Top tips to engage kids in maths this National Maths Week (8-12 November 2021) 

Early-age maths competence is the strongest predictor for future academic success, yet many children struggle with maths and it impacts their learning and motivation as they progress through school. 

The UK currently ranks seventeenth in the world league tables when it comes to maths competence assessed at the age of 15, with China, Singapore and Macau in the top three places. But what can we do to improve this? 

With National Maths Week approaching, it’s the perfect time to consider your approach to maths home learning and how you can support children to see maths as fun rather than feared and loathed so that children can excel at the subject we either loved or loathed at school.

Martin Hassler Hallstedt, PHD, learning psychologist and Founder of Count on me! has 5 tips to support children for maths home learning: 

  1. Make maths fun – as maths needs to be learned, the exercises need to be captivating and engaging. You can help make maths magical and fun by talking maths with children every day and introducing a game element or challenge with your children. For example, painting by numbers, playing bingo with addition, identifying shapes as you walk from school or travelling in the car.
  2. Study in short bursts – Practising maths at home doesn’t need to require a lot of time. You can incorporate it into almost anything you do for example when cooking, let you child count or weigh the ingredients or collect numbers of leaves when on a walk. As primary school children have short attention spans, keep it short – aim for a maximum of 15 minutes per session.
  3. Repeat tasks and practice every day for knowledge retention – Practice makes perfect! Children need to be able to do the task every time so it becomes second nature. As they become fluent and competent, confidence grows too.  Repetition is key, so it is better to do maths together for only 5 minutes a week, rather than none.
  4. Think beyond traditional techniques – Think beyond the traditional pure mathematics exercises such as subtraction and multiplication and incorporate a game such as the Count on me! maths app, which has a storyline, adventure and characters to make it captivating and promote learning outcomes. There are endless amounts of free and fun resources available online with videos, games and ideas on how you can practice maths anywhere you may be.
  5. Reframe your language and attitude to maths – Our language and the words we use affect our children’s attitude. Talk to your children about how amazing, fun and magical you find maths. If we start talking about maths as something positive, children will embrace it in this way too. 

He says: “Everyone is a maths person; it is time we embrace it as so much more than struggling to get through textbooks. Maths is around us every day and anyone can learn maths with practice. Maths is one of the most important subjects, yet there are too many adults who sadly have no positive memories of learning maths from childhood. It is time we reframe this. 

Our unique approach to learning allows a child to engage fully in adventure, fun and learning maths for 15 minutes a day – a short burst of wisdom is embedded with minimal screen time. This encourages a happier state of wellbeing and is a more sustainable way of learning that results in long term knowledge retention.”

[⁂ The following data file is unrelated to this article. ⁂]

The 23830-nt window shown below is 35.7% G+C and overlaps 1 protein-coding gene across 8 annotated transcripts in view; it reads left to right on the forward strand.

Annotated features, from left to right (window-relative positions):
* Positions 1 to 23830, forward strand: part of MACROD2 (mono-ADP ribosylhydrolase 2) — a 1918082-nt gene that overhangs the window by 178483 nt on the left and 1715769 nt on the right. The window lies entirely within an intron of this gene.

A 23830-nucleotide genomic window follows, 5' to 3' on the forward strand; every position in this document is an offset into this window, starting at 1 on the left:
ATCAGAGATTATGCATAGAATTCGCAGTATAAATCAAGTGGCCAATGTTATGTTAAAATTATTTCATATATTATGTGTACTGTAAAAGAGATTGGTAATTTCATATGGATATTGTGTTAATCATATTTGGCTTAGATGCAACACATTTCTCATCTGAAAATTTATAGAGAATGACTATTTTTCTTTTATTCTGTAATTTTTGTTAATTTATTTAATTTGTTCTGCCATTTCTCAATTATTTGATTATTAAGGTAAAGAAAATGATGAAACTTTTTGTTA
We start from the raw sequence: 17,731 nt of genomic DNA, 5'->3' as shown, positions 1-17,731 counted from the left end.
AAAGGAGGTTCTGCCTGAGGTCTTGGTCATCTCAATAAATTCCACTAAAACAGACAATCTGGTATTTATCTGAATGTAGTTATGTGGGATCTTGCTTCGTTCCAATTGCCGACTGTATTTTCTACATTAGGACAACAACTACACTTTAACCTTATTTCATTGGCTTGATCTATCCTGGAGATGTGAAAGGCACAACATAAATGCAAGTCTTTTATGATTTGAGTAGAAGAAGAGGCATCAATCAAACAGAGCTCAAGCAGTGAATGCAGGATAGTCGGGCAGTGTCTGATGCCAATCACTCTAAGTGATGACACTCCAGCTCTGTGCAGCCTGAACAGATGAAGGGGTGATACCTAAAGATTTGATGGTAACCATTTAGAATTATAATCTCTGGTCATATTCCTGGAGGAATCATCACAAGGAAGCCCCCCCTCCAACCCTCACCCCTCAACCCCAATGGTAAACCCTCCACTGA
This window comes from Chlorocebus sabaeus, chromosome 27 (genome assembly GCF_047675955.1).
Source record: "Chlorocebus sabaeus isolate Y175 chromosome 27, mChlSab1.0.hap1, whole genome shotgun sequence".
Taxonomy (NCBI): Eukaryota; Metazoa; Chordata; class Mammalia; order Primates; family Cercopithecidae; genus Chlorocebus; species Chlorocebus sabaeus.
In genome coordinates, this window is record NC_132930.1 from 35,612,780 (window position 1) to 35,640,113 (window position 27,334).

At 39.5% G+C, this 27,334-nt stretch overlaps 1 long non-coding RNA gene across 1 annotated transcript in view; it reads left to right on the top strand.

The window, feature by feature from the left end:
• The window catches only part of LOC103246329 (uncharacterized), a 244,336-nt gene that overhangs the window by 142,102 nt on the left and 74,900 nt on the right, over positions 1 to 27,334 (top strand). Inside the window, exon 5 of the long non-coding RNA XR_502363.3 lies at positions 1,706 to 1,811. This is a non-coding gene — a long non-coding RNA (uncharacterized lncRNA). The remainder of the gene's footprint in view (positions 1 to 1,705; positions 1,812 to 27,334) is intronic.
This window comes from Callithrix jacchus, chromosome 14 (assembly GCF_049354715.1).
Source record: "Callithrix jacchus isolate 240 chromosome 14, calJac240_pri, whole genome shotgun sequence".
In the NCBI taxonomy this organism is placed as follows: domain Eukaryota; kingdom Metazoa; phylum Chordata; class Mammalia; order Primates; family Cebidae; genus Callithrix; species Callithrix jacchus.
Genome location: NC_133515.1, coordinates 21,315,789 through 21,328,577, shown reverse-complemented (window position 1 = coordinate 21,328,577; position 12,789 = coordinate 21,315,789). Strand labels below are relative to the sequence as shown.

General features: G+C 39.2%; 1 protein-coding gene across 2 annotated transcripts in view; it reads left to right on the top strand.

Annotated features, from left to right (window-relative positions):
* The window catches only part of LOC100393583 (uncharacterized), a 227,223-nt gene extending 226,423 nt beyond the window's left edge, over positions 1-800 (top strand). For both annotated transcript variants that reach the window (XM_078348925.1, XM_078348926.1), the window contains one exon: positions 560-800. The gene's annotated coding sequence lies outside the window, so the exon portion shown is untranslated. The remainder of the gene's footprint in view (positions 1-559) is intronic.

Count on me! is a NEW maths app from Akribian for children aged 6-9 years based on a unique concept of Game-Embedded Teaching (GET) which is proven to accelerate learning. Children can only play the game for 15 minutes per day as the characters in Numberia go to ‘rest’, so it involves limited screen time with maximum learning outcomes. 

Research has shown that children who practice maths by playing Count on me! improve their skills by 60 percent , compared to children who do not use the app. Developed using cognitive behavioural therapy (CBT) combined with advanced gaming technology, the captivating, story-driven game helps children learn and master early maths concepts such as pattern recognition, addition, subtraction, multiplication, division and equalities.  

Count on me! is now available on the App Store for iPads* and will be available on Android tablets later this year. Count on me! is £9.99 a month, and you can try the first week for free. For more information visit www.akribian.com 

 

References 

  1. Hassler Hallstedt, M., Klingberg, K., & Ghaderi, A. (2018) Short and Long-Term Effects of a Mathematics Tablet Intervention for Low Performing Second Graders. Journal of Educational Psychology. See link:https://psycnet.apa.org/doiLanding?doi=10.1037%2Fedu0000264 
  2. Organization for Economic Cooperation and Development (OECD), 2018-2019 The Program for International Student Assessment (PISA), see link:https://www.oecd.org/pisa/PISA%202018%20Insights%20and%20Interpretations%20FINAL%20PDF.pdf 
  3. Early academic skills not behaviour, best predict school success, Northwestern Education, see link:https://www.northwestern.edu/about/index.html 

About Akribian

Founded in 2017, Akribian has since developed game-embedded teaching – a new category of games based on the combination of gaming adventures and scientifically proven learning psychology. Akribian’s first game, Count on me, helps children aged 6-9 years develop and learn the basic math skills.  Count on me! is based on the latest research in learning psychology, CBT and the published doctoral thesis by Martin Hassler Hallstedt, PhD, CEO and co-founder of Akribian. Akribian currently has employees around the world, headquartered in Lund. Together they work to make learning exciting, easy and effective. The company’s long-term goal is to help children succeed in their maths understanding, to ultimately give them the best start in their lives. www.akribian.com 

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